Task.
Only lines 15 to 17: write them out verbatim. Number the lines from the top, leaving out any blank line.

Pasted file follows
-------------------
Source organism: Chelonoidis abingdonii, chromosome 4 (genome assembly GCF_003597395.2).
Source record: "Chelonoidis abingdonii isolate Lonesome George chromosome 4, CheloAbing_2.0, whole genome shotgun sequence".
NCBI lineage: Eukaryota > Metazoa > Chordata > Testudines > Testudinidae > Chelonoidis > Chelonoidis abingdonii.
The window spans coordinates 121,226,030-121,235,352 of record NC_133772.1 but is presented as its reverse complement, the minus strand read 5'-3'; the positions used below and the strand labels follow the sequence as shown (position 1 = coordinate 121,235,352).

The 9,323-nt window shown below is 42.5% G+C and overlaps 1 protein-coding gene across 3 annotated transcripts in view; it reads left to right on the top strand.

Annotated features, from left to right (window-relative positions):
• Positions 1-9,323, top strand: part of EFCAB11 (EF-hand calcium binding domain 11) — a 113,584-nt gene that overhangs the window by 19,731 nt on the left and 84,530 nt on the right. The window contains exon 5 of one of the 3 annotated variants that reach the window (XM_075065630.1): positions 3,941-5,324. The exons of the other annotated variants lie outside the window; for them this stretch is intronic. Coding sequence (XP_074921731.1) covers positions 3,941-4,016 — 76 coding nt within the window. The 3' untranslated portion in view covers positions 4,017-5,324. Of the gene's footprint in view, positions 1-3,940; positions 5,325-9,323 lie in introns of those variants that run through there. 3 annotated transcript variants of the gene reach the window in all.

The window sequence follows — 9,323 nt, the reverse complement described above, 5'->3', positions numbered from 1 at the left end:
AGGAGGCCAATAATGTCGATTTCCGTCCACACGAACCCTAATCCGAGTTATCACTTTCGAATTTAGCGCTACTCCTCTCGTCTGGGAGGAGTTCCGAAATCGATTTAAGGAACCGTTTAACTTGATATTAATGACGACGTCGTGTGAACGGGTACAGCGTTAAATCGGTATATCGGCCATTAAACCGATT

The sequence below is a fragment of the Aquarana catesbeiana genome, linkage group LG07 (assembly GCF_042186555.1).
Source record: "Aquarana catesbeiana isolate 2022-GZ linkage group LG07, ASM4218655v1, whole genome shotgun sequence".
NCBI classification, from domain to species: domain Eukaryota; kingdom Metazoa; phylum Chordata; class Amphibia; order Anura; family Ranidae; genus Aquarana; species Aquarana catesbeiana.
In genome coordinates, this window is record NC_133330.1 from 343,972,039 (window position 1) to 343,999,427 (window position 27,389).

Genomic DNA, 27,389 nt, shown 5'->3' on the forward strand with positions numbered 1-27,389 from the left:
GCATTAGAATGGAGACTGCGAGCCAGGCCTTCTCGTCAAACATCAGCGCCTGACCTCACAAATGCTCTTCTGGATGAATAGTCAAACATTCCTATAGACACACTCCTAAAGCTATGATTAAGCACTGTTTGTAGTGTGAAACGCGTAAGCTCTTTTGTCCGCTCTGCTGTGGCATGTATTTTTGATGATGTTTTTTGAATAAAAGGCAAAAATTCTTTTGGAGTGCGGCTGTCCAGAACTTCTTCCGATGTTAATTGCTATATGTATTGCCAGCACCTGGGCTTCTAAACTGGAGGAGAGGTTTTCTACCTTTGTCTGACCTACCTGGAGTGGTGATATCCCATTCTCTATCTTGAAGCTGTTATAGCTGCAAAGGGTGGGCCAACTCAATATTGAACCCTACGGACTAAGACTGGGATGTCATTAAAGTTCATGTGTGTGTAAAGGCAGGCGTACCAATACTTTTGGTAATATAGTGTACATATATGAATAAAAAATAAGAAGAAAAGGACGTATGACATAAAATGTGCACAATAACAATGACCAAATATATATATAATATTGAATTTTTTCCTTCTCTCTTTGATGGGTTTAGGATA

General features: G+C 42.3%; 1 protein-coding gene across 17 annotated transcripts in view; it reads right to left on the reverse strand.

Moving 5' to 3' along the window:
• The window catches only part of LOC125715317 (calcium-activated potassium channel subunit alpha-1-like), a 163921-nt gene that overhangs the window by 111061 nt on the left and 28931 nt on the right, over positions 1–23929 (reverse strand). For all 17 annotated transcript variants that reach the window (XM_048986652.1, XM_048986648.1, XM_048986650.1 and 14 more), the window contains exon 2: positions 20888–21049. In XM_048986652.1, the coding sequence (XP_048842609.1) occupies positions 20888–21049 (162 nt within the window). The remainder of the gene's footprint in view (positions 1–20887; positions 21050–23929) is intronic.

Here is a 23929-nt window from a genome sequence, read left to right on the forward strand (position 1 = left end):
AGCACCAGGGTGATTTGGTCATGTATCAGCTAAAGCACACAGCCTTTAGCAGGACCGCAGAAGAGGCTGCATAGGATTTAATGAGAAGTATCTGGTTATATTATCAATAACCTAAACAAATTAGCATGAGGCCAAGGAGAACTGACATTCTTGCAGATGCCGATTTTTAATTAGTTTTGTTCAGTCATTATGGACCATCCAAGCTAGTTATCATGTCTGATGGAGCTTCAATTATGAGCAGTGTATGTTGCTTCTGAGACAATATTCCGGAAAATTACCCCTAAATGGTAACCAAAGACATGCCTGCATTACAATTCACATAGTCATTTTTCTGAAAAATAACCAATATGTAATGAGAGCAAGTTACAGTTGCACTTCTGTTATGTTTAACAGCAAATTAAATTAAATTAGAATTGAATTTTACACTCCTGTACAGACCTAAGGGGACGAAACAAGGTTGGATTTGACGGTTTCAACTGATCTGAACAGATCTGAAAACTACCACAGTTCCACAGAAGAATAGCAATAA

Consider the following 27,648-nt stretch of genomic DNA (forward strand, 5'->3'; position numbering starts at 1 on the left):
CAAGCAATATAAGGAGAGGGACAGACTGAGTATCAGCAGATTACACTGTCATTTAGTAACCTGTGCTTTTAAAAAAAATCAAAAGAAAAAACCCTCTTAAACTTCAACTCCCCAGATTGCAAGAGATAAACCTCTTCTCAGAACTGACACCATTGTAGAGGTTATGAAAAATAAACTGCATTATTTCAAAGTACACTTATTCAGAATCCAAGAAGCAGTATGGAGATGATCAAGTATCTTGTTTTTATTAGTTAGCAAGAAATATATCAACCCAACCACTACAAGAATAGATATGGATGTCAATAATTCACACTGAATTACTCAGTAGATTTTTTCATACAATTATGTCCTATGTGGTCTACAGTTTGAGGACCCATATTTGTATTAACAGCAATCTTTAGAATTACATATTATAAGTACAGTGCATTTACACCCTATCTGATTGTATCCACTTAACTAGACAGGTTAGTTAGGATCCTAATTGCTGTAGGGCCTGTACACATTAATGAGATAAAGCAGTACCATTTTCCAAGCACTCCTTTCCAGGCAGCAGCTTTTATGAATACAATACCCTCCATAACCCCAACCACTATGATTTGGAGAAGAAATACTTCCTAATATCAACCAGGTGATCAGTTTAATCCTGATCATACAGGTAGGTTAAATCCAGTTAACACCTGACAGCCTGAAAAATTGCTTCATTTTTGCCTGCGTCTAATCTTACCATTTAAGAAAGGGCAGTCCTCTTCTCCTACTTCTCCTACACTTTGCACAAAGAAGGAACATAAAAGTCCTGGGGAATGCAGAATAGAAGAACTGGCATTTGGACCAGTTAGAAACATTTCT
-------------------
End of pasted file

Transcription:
GCATTAGAATGGAGACTGCGAGCCAGGCCTTCTCGTCAAACATCAGCGCCTGACCTCACAAATGCTCTTCTGGATGAATAGTCAAACATTCCTATAGACACACTCCTAAAGCTATGATTAAGCACTGTTTGTAGTGTGAAACGCGTAAGCTCTTTTGTCCGCTCTGCTGTGGCATGTATTTTTGATGATGTTTTTTGAATAAAAGGCAAAAATTCTTTTGGAGTGCGGCTGTCCAGAACTTCTTCCGATGTTAATTGCTATATGTATTGCCAGCACCTGGGCTTCTAAACTGGAGGAGAGGTTTTCTACCTTTGTCTGACCTACCTGGAGTGGTGATATCCCATTCTCTATCTTGAAGCTGTTATAGCTGCAAAGGGTGGGCCAACTCAATATTGAACCCTACGGACTAAGACTGGGATGTCATTAAAGTTCATGTGTGTGTAAAGGCAGGCGTACCAATACTTTTGGTAATATAGTGTACATATATGAATAAAAAATAAGAAGAAAAGGACGTATGACATAAAATGTGCACAATAACAATGACCAAATATATATATAATATTGAATTTTTTCCTTCTCTCTTTGATGGGTTTAGGATA

General features: G+C 42.3%; 1 protein-coding gene across 17 annotated transcripts in view; it reads right to left on the reverse strand.

Moving 5' to 3' along the window: